Unilever’s basic and diluted earnings per share attributable to equity holders increased to N1.04 in the full year of 2022 from N0.59 in the same period of 2021.
The growth in earnings was due to the expansion in gross margin (+105.5 per cent y/y) following a 30.5 per cent year-on-year decline in cost of sales.
Gross margin came in at 35.5 per cent in 2022 from 28.9 per cent in 2021, as operating expenses margin stood at 26.0 per cent in 2022 from 26.1 per cent in 2021, While Earnings Before Tax Income Tax Margin gained 9.7 per cent in 2022 from 1.6 per cent in 2021.
In addition, Earnings Before Income Tax Depreciation and Ammortisation (EBITDA) margin was at 12.4 per cent 2022 from 7.2 per cent in 2021, as Profit Before Tax Margin stood at 11.1 per cent in 2022 from 2.9 per cent in 2021, while Profit After Tax margin gained 6.8 per cent in 2022 from 1.0 per cent in 2021.
Cost of sales (Cos) margin declined to 64.0 per cent in 2022 from 71.1 per cent in 2021.
The Vice President of Highcap Securities Limited, David Andori commented on the results that, the result is very impressive. It indicates that Unilever is becoming very profitable again. Good dividend payment is expected from this performance.
Analysts at Cordoros research commented that UNILEVER’s Q4-22 performance came in as expected, given the year-end festivities. “However, we did not envisage the sizeable decline in the cost of sales witnessed in the quarter, which significantly improved the company’s margins and profitability.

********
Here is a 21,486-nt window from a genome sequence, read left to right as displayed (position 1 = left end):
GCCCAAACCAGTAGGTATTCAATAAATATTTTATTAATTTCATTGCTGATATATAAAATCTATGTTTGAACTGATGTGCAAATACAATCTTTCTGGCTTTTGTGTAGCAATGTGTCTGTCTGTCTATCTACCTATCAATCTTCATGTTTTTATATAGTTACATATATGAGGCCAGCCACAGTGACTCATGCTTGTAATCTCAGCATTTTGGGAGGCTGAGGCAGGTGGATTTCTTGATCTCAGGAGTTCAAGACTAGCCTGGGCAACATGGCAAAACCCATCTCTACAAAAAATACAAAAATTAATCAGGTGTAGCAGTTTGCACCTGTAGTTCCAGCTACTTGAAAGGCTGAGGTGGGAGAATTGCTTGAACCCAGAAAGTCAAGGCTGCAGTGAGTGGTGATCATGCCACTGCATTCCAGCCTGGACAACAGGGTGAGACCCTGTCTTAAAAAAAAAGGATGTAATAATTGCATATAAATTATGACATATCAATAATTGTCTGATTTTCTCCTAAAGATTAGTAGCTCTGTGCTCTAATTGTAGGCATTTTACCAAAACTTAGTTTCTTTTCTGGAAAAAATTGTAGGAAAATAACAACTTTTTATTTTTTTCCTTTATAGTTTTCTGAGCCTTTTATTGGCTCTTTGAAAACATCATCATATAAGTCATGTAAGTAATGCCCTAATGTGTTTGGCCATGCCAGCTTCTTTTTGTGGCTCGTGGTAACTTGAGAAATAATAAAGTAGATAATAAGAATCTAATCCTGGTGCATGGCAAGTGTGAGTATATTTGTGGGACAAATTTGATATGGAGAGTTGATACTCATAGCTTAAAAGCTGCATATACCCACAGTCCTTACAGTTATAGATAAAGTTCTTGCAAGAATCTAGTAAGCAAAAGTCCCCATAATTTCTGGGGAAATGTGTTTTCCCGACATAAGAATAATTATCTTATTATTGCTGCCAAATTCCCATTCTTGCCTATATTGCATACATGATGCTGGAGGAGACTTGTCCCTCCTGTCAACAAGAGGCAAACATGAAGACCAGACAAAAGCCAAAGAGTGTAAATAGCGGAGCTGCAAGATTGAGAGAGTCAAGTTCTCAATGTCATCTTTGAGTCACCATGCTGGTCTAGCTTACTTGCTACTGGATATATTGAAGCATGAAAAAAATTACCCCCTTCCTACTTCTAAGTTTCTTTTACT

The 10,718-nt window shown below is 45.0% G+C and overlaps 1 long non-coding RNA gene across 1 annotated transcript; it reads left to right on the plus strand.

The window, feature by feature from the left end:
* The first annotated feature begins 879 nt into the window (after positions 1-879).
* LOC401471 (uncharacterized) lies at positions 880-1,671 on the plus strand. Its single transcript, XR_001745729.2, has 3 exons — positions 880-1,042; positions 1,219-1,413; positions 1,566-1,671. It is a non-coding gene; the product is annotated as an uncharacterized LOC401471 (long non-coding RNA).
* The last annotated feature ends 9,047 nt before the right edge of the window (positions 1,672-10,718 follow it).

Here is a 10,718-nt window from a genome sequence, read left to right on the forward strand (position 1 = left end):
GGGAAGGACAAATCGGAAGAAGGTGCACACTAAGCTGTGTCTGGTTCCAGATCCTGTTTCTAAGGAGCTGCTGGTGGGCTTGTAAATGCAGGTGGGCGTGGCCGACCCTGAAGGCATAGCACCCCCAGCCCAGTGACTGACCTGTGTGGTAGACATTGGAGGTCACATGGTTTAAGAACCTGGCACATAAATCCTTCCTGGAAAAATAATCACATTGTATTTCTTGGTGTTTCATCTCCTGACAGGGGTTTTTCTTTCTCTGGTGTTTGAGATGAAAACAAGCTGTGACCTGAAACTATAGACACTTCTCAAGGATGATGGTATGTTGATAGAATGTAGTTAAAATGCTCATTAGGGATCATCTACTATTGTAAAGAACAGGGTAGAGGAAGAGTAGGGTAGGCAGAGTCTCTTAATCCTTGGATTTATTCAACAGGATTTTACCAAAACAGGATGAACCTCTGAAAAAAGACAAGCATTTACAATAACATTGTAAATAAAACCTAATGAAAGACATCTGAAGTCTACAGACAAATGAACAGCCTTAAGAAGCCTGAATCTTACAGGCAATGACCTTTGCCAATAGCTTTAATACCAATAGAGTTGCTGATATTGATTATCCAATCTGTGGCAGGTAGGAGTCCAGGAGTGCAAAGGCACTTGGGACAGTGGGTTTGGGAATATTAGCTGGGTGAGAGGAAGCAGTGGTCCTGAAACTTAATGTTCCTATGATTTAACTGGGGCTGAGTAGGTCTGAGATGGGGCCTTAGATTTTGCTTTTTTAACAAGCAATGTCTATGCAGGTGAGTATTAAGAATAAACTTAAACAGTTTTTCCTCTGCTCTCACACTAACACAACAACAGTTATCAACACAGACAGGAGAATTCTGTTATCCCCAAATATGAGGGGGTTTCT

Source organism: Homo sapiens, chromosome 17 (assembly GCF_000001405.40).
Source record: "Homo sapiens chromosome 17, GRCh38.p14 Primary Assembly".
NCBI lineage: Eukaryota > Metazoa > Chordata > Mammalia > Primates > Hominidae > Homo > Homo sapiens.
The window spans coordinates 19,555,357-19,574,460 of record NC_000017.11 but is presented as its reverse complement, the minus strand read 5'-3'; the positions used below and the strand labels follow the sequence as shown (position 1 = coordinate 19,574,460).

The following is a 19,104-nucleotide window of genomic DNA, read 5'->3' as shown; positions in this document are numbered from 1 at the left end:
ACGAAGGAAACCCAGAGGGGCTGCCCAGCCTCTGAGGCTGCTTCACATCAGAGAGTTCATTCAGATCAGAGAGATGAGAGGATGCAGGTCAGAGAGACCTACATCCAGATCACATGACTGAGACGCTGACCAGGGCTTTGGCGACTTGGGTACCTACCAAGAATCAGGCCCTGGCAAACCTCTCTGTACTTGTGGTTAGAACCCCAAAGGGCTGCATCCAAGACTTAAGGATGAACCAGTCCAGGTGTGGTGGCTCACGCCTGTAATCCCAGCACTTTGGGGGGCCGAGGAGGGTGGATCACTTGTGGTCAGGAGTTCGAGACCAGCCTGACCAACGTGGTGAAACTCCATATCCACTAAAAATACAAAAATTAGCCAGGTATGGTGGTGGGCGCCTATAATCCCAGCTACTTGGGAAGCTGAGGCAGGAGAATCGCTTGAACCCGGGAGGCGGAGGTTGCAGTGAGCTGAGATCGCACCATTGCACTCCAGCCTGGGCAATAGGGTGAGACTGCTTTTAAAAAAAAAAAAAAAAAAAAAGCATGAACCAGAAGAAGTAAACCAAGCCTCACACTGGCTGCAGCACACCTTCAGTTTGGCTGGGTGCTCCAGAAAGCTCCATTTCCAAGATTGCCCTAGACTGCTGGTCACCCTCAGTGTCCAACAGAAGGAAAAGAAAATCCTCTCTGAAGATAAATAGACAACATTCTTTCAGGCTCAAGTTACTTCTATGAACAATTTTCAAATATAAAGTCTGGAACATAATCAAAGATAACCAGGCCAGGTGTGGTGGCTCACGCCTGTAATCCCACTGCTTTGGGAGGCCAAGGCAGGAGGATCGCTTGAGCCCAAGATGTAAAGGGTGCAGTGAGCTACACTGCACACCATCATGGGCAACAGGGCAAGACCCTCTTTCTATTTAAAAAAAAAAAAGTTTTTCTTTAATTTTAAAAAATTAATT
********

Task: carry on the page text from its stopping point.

“Also, we view as impressive UNILEVER’s ability to eke out growth in the HPC segment, amid the increased competition in the space, following the influx of cheaper unlisted brands. For 2023FY, we expect sub-inflationary price increases to support UNILEVER’s topline, with most of the growth coming from the company’s Food Products segment. However, we believe the stiff competition in the HPC segment and cost pressures will inhibit UNILEVER’s profitability during the year. Our estimates are under review.”
The Chief Executive Officer (CEO), Alan Hope commented that company delivered “Strong top-line growth” despite challenging macroeconomic conditions.
“We have made further progress in the transformation of Unilever and continues to deliver against our strategic priorities,” Jope said.
“Our new operating model is already unlocking a culture of bolder and more rapid decision making with improved accountability.
“We are increasingly realising the benefits from the reshaped portfolio, accelerated savings delivery and improve execution.”
Speaking to the analysis improved earnings call, he added: “It’s still early days for the new model and we are cautious to avoid declaring victory too early in what is a very substantial change for the company.
“But I must say, the first six months have gone very well. We’re already seeing benefits in the speed that decisions are being made.”
The CEO said each of the five business units was now “capable of growing faster than Unilever’s historical growth rate,” with differential approaches based on geographical footprints consumer targets and operating channel
“Our primary focus is on organic growth and acquisitions will be focused and discipline mainly though not exclusively in beauty and well being,” he said.
“Disposals to ‘prune the portfolio’ would also continue where needed across all units,” he said.